Green roofs have become increasingly popular in the last decade, and in some cases, a mandatory requirement; providing an eco-friendly solution for enhancing building functionality and sustainability. But there isn’t a one-size-fits-all.
One of the greatest modern challenges for housing developers is the sustainable management of surface water runoff, with more than 3.2 million properties at risk of flooding in England1.
The social and economic costs of flooding are high, and the Association of British Insurers believes that annual losses could reach £1.4 billion by 2040 – much of which is attributed to urban flooding. The surface water management action plan, standardised by Local Government, outlines key principles for residential designers and developers to comply with, to ensure sustainable drainage systems (SuDS) are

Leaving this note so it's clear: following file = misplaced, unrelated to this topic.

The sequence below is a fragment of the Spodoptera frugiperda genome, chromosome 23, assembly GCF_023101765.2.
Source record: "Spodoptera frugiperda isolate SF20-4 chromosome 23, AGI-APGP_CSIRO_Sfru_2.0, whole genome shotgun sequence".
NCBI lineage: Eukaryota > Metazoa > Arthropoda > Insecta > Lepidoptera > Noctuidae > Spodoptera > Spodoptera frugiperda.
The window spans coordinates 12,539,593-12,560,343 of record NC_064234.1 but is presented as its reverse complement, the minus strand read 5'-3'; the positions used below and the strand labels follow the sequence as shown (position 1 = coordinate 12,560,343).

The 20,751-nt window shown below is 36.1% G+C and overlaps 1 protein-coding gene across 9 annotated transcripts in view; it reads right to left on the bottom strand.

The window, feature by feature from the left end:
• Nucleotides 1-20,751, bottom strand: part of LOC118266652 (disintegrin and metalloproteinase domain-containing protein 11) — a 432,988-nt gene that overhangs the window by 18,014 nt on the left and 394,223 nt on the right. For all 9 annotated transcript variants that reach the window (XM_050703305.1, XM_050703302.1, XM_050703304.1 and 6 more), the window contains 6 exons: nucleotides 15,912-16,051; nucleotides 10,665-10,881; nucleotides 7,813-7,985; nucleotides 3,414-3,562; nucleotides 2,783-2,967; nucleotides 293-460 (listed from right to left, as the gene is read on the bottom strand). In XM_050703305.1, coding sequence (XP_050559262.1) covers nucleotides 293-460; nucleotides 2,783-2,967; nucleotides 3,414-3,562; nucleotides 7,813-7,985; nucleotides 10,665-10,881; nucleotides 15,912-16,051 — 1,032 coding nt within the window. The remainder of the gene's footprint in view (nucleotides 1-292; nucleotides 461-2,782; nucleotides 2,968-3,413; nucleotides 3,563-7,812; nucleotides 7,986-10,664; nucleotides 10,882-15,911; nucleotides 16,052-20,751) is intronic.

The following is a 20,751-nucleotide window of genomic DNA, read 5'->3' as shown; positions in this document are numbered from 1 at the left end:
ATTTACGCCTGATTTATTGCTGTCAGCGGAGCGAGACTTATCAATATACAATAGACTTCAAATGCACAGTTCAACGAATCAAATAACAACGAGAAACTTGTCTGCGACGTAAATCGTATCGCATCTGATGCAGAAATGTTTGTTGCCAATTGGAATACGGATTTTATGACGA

The trade body Interpave calls on housing providers to take the lead in developing wider use of sustainable drainage (SuDS) and concrete block permeable paving on developments, in line with national planning policy.
Some 20 months ago, the Government chose to abandon dedicated requirements for SuDS on new developments using the 2010 Flood and Water Management Act. Instead, an additional policy now sits alongside the National Planning Policy Framework (NPPF), spelling out “the Government’s expectation … that sustainable drainage systems will be provided in new developments wherever this is appropriate”.